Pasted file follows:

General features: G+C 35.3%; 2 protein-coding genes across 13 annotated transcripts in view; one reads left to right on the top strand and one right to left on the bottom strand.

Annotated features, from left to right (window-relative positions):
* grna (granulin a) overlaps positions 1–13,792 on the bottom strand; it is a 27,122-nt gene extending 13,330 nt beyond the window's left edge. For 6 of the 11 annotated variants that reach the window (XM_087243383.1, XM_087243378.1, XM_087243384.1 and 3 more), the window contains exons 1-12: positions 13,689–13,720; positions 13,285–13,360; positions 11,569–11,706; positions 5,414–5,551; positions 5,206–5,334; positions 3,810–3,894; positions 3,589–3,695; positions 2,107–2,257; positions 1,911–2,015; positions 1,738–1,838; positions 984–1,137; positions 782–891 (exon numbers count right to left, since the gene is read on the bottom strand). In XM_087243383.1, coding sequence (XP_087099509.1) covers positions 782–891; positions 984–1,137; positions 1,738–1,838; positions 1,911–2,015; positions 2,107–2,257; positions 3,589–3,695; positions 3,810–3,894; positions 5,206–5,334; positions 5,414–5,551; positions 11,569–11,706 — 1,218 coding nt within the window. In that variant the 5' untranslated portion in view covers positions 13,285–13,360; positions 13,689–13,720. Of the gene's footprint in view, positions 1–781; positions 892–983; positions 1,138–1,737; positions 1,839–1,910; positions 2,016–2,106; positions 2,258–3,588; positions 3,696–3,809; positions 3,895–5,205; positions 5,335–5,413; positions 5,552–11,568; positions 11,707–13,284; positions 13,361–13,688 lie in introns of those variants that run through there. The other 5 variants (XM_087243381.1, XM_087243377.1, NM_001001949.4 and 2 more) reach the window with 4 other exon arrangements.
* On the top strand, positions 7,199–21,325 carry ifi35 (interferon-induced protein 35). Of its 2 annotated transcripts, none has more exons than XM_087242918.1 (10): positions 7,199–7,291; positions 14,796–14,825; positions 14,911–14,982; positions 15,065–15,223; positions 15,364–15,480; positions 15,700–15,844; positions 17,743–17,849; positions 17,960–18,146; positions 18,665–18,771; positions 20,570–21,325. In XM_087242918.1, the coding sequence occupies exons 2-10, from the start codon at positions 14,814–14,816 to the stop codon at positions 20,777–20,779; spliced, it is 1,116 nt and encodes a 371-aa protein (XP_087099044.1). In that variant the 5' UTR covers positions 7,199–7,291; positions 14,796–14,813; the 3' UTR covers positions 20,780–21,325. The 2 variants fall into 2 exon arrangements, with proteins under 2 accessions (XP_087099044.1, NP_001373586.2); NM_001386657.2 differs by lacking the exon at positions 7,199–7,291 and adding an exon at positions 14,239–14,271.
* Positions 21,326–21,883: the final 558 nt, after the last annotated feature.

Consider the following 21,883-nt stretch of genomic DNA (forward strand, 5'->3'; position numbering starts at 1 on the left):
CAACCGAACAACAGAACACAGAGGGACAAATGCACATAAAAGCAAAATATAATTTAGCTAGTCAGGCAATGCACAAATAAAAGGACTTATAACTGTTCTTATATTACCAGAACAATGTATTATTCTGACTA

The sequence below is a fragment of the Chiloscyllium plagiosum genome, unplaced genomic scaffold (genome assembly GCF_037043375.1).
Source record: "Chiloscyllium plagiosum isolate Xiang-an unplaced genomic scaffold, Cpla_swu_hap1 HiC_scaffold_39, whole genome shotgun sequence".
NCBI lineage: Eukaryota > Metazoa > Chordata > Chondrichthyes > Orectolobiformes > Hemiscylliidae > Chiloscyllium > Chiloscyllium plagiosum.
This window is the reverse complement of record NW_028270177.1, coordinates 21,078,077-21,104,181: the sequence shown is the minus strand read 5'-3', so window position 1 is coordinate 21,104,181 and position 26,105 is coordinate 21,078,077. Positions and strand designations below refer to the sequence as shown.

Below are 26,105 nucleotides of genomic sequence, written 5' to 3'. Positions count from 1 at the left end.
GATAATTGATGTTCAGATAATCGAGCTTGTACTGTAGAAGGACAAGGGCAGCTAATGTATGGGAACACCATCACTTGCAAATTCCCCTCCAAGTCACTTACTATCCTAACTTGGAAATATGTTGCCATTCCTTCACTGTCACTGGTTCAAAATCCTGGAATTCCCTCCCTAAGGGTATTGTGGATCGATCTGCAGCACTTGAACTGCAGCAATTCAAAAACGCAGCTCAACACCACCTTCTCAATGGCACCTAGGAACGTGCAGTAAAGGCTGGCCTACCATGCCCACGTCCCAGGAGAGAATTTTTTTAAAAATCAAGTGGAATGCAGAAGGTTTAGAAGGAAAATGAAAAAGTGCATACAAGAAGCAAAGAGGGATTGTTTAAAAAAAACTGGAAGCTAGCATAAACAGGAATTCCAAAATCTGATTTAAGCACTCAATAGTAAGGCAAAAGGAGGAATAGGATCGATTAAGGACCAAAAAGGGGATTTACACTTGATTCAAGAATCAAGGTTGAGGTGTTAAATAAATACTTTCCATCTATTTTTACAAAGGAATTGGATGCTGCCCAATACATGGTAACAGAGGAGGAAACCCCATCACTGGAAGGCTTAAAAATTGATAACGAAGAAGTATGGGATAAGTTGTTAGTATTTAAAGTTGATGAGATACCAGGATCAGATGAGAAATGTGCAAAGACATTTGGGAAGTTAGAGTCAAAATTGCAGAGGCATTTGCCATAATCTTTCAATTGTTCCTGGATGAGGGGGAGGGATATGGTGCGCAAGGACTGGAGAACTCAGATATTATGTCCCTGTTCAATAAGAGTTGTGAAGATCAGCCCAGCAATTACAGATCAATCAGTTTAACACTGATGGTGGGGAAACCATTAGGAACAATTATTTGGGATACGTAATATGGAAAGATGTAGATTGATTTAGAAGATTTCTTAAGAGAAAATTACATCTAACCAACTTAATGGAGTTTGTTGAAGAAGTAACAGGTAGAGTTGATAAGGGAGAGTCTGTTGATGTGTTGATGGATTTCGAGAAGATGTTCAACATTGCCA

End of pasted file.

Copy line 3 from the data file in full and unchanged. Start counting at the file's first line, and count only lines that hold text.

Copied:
* grna (granulin a) overlaps positions 1–13,792 on the bottom strand; it is a 27,122-nt gene extending 13,330 nt beyond the window's left edge. For 6 of the 11 annotated variants that reach the window (XM_087243383.1, XM_087243378.1, XM_087243384.1 and 3 more), the window contains exons 1-12: positions 13,689–13,720; positions 13,285–13,360; positions 11,569–11,706; positions 5,414–5,551; positions 5,206–5,334; positions 3,810–3,894; positions 3,589–3,695; positions 2,107–2,257; positions 1,911–2,015; positions 1,738–1,838; positions 984–1,137; positions 782–891 (exon numbers count right to left, since the gene is read on the bottom strand). In XM_087243383.1, coding sequence (XP_087099509.1) covers positions 782–891; positions 984–1,137; positions 1,738–1,838; positions 1,911–2,015; positions 2,107–2,257; positions 3,589–3,695; positions 3,810–3,894; positions 5,206–5,334; positions 5,414–5,551; positions 11,569–11,706 — 1,218 coding nt within the window. In that variant the 5' untranslated portion in view covers positions 13,285–13,360; positions 13,689–13,720. Of the gene's footprint in view, positions 1–781; positions 892–983; positions 1,138–1,737; positions 1,839–1,910; positions 2,016–2,106; positions 2,258–3,588; positions 3,696–3,809; positions 3,895–5,205; positions 5,335–5,413; positions 5,552–11,568; positions 11,707–13,284; positions 13,361–13,688 lie in introns of those variants that run through there. The other 5 variants (XM_087243381.1, XM_087243377.1, NM_001001949.4 and 2 more) reach the window with 4 other exon arrangements.